Big city, no place to go
Think you can ignore nature’s call. Only if you are one of the 78 lakh ‘superwomen’ of the capital who have been forced to adapt themselves to the situation: the city has a surprisingly low number of public urinals for them.
In south zone under the South Delhi Municipal Corporation, there is not even a single toilet for women, according to an affidavit filed by the corporation in the High Court in August.
The picture is not so rosy even in other parts of the city. Under North Delhi Municipal Corporation, there are only 207 ladies seats against 2,652 gents urinals; under South Delhi Municipal Corporation, there are only 62 ladies seats compared to 1,060 gents urinals; and under East Delhi Municipal Corporation, there are 290 urinals for men and 66 urinal seats for women.
Poor sanitation levels at these few urinals for women add insult to injury. From a distance one can smell the stench emanating from the urinals. Not only do the toilets for women have inadequate water supply, some of them are also not centrally located. And the provision of women guards seems to be only on paper.
Malti Devi, a homemaker who lives in Rohini, says, “I have tried many times to go to public loos but just can’t gather the courage to enter them because they are highly unhygienic. And there have been times when I had to head home quickly to use the loo.”
Most urinals are not connected to sewer lines, and they get clogged. They do not have separate, overhead water tanks to keep them clean. Lights are not adequate, which makes them dangerous for use after dark. More toilets for women is the need of the hour. But the bigger question is their maintenance.
Mira Aggarwal, former mayor of north Delhi, echoes these sentiments.“The less number of toilets for women is a reason for concern, but the more important issue is to provide safety and security at public conveniences. There have been cases in the past where girls faced harassment while using a public toilet. After it gets dark women refrain from going to a public toilet as they are not properly lit. And such toilets have become dumping yards where rowdy elements keep loitering around.”
Though the municipal corporations are solely responsible for maintenance of these urinals, they seem busy passing the buck. They blame the condition partly to the multiplicity of agencies involved in the process.
“Though sanitation standards have to be maintained by civic bodies, services like sewerage and water connection are with Delhi Jal Board. The multiplicity of agencies makes it difficult to carry out the job properly. One will make policies, the other executes and the third will maintain.
This is causing a lot of problems. There is also a lack of public awareness about personal hygiene. Lack of availability of water for cleaning and other purposes is another reason,” says Vijay Prakash Pandey, chairman of Department of Environment Management Services, North Corporation.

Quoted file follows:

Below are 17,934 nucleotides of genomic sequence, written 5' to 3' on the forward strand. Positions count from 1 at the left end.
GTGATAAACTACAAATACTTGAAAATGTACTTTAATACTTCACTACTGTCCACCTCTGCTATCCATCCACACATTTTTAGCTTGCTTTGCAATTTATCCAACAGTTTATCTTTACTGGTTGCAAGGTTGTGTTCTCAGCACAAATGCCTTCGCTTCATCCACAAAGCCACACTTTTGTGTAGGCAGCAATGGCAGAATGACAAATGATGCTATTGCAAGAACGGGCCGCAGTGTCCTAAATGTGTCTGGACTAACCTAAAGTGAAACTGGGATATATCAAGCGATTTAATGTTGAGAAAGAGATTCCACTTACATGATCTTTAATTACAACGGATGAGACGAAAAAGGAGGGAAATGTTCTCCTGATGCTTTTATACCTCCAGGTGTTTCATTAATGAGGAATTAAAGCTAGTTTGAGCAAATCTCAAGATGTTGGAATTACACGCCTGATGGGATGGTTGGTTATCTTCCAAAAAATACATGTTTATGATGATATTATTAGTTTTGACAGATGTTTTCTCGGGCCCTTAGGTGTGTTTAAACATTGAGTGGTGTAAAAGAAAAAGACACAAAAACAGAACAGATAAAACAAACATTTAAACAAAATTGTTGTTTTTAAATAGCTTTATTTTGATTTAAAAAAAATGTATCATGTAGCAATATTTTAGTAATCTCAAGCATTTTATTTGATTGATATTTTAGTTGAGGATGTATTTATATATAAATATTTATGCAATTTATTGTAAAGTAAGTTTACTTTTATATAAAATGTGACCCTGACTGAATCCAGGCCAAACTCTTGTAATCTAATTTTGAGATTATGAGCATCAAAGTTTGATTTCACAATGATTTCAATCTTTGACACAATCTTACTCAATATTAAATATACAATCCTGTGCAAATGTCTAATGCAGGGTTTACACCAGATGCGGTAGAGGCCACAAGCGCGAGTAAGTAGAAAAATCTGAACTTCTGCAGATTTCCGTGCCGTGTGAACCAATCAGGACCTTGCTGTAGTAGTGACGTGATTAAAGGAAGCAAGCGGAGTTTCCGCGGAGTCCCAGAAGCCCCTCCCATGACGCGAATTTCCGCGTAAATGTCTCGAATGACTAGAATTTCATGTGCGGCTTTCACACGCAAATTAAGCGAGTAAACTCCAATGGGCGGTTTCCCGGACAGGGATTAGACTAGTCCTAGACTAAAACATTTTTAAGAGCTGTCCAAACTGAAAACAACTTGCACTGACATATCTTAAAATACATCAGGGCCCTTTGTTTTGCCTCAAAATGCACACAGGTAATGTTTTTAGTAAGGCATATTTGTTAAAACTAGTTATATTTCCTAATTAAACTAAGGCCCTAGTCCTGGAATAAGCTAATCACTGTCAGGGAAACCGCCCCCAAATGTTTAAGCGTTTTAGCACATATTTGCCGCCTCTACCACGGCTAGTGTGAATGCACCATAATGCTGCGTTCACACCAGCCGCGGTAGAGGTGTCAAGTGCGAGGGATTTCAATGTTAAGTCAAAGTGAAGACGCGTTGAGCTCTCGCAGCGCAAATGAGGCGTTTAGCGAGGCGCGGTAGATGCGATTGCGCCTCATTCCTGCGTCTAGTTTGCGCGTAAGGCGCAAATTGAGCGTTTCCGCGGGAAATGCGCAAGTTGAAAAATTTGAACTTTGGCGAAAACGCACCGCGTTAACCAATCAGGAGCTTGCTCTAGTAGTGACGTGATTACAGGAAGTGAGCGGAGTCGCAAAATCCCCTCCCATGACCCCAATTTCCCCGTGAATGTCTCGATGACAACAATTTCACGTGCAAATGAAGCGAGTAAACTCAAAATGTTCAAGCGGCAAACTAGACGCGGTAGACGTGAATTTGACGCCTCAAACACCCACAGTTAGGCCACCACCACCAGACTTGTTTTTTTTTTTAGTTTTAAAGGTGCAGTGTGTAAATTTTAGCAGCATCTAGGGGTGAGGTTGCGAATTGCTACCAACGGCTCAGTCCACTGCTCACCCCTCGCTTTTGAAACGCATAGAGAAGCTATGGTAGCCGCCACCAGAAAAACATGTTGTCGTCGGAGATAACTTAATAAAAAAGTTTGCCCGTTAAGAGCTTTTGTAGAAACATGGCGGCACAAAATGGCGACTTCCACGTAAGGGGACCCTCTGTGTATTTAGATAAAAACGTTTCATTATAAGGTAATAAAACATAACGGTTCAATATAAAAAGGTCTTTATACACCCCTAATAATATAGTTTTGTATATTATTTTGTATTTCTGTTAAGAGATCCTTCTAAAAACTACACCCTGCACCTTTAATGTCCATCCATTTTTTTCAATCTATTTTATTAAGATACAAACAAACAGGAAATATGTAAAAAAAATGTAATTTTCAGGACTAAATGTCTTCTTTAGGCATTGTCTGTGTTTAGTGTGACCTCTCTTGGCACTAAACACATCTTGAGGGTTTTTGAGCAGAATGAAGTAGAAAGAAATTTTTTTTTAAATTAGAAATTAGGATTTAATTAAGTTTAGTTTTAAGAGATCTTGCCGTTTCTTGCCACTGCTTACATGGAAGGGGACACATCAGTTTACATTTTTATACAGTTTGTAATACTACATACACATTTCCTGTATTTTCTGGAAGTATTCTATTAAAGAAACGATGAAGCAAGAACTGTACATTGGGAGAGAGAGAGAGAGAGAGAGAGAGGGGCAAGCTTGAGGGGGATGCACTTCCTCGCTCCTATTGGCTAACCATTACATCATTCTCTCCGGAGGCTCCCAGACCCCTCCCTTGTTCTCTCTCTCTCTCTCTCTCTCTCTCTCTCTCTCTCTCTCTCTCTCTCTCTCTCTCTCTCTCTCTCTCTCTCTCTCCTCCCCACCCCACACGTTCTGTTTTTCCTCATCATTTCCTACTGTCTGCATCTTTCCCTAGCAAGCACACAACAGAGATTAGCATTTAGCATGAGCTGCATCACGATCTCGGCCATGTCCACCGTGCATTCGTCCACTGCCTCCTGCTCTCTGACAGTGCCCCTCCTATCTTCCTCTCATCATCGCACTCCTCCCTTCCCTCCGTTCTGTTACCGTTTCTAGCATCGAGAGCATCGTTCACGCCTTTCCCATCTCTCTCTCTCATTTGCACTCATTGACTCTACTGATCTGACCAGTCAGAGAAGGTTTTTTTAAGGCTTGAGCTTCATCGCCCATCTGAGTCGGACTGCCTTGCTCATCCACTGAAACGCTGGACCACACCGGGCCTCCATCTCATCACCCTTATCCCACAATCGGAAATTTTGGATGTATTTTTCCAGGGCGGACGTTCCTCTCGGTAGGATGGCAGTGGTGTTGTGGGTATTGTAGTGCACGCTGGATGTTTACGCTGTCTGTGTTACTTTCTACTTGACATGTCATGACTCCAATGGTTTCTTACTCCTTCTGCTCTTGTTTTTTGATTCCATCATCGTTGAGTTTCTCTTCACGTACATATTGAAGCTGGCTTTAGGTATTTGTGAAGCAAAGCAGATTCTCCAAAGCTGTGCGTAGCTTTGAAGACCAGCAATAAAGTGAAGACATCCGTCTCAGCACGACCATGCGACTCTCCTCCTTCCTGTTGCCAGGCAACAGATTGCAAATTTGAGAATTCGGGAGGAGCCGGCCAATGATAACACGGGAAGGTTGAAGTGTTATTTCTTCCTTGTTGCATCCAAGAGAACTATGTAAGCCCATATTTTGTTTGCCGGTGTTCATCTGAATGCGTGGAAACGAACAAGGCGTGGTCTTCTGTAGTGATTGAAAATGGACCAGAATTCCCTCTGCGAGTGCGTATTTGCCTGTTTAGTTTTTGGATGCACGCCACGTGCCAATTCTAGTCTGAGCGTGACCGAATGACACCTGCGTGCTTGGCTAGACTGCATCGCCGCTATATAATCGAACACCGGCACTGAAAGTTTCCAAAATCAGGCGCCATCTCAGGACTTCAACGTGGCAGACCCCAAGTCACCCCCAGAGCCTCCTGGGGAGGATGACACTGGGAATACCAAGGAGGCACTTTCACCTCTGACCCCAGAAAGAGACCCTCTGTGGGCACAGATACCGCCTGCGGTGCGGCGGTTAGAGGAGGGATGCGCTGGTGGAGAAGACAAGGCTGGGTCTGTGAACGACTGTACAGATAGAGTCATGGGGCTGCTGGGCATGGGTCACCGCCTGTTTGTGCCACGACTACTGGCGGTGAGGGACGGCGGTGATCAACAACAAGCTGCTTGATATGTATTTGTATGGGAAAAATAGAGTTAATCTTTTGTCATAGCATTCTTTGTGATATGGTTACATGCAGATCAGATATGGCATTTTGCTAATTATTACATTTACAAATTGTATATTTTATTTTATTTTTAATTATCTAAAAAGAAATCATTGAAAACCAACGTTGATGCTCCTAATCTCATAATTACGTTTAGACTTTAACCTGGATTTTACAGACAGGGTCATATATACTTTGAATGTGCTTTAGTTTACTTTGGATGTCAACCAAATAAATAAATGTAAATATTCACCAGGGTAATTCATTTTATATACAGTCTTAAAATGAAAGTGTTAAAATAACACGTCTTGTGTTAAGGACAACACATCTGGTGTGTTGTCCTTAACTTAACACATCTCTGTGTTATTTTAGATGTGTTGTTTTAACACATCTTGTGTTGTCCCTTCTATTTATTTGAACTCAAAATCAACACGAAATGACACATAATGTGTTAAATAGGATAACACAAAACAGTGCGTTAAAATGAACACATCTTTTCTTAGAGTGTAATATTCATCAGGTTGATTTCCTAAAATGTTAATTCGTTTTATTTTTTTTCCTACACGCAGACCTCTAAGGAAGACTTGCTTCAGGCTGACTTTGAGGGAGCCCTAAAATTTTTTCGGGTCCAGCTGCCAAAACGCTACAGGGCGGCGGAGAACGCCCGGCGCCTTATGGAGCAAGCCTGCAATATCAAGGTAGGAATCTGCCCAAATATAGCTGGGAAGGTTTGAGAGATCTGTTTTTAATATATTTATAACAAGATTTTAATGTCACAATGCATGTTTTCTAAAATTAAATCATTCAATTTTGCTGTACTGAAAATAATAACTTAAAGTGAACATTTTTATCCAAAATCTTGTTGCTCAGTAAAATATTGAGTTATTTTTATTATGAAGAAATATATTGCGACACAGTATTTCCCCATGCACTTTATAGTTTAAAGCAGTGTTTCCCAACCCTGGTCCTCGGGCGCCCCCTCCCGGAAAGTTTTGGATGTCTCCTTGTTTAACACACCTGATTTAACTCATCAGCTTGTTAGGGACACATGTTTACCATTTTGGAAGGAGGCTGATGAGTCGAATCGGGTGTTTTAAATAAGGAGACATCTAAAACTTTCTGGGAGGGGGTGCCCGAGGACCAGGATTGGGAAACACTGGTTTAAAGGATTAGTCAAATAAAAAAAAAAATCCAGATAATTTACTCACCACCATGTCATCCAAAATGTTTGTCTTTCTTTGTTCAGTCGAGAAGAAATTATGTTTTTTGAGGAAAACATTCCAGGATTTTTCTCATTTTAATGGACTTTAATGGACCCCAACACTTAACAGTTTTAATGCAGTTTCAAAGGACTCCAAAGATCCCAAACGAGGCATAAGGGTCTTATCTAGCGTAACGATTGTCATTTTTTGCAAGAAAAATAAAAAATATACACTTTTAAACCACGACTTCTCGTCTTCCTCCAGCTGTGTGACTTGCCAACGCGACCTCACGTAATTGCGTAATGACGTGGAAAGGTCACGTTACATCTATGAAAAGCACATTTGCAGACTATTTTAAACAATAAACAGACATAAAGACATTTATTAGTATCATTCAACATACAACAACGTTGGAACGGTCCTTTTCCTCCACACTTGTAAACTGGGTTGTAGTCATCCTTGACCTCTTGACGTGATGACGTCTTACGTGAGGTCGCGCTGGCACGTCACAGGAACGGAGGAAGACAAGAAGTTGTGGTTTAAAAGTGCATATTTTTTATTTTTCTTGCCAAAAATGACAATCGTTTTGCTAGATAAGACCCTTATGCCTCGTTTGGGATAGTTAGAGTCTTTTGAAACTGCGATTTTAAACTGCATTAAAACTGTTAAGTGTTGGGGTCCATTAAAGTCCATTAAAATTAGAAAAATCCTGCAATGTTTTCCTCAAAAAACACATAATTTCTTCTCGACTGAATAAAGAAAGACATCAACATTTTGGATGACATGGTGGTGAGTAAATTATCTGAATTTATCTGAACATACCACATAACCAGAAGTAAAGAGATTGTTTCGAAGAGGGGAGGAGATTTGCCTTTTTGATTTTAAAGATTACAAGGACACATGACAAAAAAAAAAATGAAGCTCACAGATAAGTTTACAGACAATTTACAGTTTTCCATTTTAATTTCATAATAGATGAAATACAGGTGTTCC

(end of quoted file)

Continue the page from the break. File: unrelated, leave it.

A North Corporation councillor says the authorities must admit negligence on the part of the corporations. “Some of our staff don’t take the issue seriously. Laxity in implementing policies has resulted in such conditions of toilets across the city,” he adds.
A senior officer of the East Corporation says it is the faulty planning on the part of the Delhi Development Authority.
“Neither did it think about constructing any toilet in market areas nor did it leave space for their construction in the near future. Now when we plan to build a public loo in any market area, shop owners raise objections as they believe the surroundings will become unhygienic, with foul smell all over the place,” he says.
Toilets for women in somewhat upscale New Delhi Municipal Council area are considered well maintained, but Tripti Sareen, a private firm employee, disagrees.
“It is not true. The toilets at Sarojini market don’t have adequate water facility. The footfall in the market runs into thousands daily, but the condition of the toilets is pathetic,” she says.
Mohan Kukreja, member of Sarojini Nagar market association, is also of the view that public toilets in NDMC area are not clean. “My female employees always ask me to do something as there is no water in toilets even to wash hands,” he says.
About a decade ago, Sulabh International was given the work of maintaining public toilets. Bindeshwar Pathak, its founder, says the government has to get its act together if it really plans to promote the use of public toilets.
“The agencies lack will to build more toilets for women. Apart from water, public loos are always short on basic facilities like soap and dustbin. The corporations turns a blind eye to the basic needs of people. Experts say there is lack of gender sensitivity and cities are not well planned keeping women’s needs in mind,” says Pathak.
“Town planners have never considered toilets for women as a subject of research. There is no policy on public toilets for women,” says Neelam Rusbid from the department of housing at School of Planning and Architecture.
Most of the slums in Delhi don’t have public toilets, let alone toilets for women. “In the absence of toilets, women are more vulnerable to health problems. Toilets for women should be built at such a place where they are easily accessible,” she adds.
Experts say there should be budgetary allocation for construction of toilets for women.
“The Centre and the state should mull over investing in building toilet complexes for women. There should be coordination between different agencies so that they can be maintained properly,” says Rusbid.
The housing expert says simple changes like proper signage informing women about the availability of toilets can make a difference. “Bus stands should have a map of toilets for women so that they are easily accessible by them,” she adds.